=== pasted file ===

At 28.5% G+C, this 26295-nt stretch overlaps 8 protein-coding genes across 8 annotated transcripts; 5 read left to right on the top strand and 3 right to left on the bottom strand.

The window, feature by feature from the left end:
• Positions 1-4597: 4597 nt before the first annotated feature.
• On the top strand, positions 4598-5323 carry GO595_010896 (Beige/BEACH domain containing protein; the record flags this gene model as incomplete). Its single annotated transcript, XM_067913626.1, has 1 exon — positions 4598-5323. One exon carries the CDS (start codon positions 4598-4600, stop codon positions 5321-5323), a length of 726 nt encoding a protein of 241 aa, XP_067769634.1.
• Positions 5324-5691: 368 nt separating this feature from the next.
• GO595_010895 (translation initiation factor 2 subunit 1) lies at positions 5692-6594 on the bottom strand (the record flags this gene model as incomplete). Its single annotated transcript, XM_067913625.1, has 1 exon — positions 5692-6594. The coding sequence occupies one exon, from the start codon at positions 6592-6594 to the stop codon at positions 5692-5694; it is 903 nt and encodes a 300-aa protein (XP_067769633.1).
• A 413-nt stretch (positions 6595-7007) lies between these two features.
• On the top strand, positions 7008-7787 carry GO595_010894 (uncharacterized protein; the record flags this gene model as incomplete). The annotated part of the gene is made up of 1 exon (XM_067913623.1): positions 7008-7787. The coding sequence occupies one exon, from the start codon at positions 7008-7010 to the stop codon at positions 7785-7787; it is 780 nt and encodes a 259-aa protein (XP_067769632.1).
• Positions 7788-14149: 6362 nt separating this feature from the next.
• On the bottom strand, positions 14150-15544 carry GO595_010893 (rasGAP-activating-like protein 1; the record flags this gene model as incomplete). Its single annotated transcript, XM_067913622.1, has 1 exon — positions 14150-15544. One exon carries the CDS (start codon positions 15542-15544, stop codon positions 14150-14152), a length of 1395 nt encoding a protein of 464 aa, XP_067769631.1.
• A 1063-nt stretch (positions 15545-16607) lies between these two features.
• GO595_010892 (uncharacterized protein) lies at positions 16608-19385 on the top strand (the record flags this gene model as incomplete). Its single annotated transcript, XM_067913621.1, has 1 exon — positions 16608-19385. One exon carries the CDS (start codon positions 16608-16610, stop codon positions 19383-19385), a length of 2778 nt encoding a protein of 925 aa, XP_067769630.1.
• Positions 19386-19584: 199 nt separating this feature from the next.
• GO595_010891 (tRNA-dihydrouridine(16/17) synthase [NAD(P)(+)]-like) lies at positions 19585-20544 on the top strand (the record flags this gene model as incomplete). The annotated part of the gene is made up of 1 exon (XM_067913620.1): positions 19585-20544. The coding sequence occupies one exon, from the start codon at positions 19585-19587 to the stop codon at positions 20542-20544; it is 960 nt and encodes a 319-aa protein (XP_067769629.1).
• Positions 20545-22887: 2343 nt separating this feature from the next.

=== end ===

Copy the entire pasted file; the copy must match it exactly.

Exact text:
At 28.5% G+C, this 26295-nt stretch overlaps 8 protein-coding genes across 8 annotated transcripts; 5 read left to right on the top strand and 3 right to left on the bottom strand.

The window, feature by feature from the left end:
• Positions 1-4597: 4597 nt before the first annotated feature.
• On the top strand, positions 4598-5323 carry GO595_010896 (Beige/BEACH domain containing protein; the record flags this gene model as incomplete). Its single annotated transcript, XM_067913626.1, has 1 exon — positions 4598-5323. One exon carries the CDS (start codon positions 4598-4600, stop codon positions 5321-5323), a length of 726 nt encoding a protein of 241 aa, XP_067769634.1.
• Positions 5324-5691: 368 nt separating this feature from the next.
• GO595_010895 (translation initiation factor 2 subunit 1) lies at positions 5692-6594 on the bottom strand (the record flags this gene model as incomplete). Its single annotated transcript, XM_067913625.1, has 1 exon — positions 5692-6594. The coding sequence occupies one exon, from the start codon at positions 6592-6594 to the stop codon at positions 5692-5694; it is 903 nt and encodes a 300-aa protein (XP_067769633.1).
• A 413-nt stretch (positions 6595-7007) lies between these two features.
• On the top strand, positions 7008-7787 carry GO595_010894 (uncharacterized protein; the record flags this gene model as incomplete). The annotated part of the gene is made up of 1 exon (XM_067913623.1): positions 7008-7787. The coding sequence occupies one exon, from the start codon at positions 7008-7010 to the stop codon at positions 7785-7787; it is 780 nt and encodes a 259-aa protein (XP_067769632.1).
• Positions 7788-14149: 6362 nt separating this feature from the next.
• On the bottom strand, positions 14150-15544 carry GO595_010893 (rasGAP-activating-like protein 1; the record flags this gene model as incomplete). Its single annotated transcript, XM_067913622.1, has 1 exon — positions 14150-15544. One exon carries the CDS (start codon positions 15542-15544, stop codon positions 14150-14152), a length of 1395 nt encoding a protein of 464 aa, XP_067769631.1.
• A 1063-nt stretch (positions 15545-16607) lies between these two features.
• GO595_010892 (uncharacterized protein) lies at positions 16608-19385 on the top strand (the record flags this gene model as incomplete). Its single annotated transcript, XM_067913621.1, has 1 exon — positions 16608-19385. One exon carries the CDS (start codon positions 16608-16610, stop codon positions 19383-19385), a length of 2778 nt encoding a protein of 925 aa, XP_067769630.1.
• Positions 19386-19584: 199 nt separating this feature from the next.
• GO595_010891 (tRNA-dihydrouridine(16/17) synthase [NAD(P)(+)]-like) lies at positions 19585-20544 on the top strand (the record flags this gene model as incomplete). The annotated part of the gene is made up of 1 exon (XM_067913620.1): positions 19585-20544. The coding sequence occupies one exon, from the start codon at positions 19585-19587 to the stop codon at positions 20542-20544; it is 960 nt and encodes a 319-aa protein (XP_067769629.1).
• Positions 20545-22887: 2343 nt separating this feature from the next.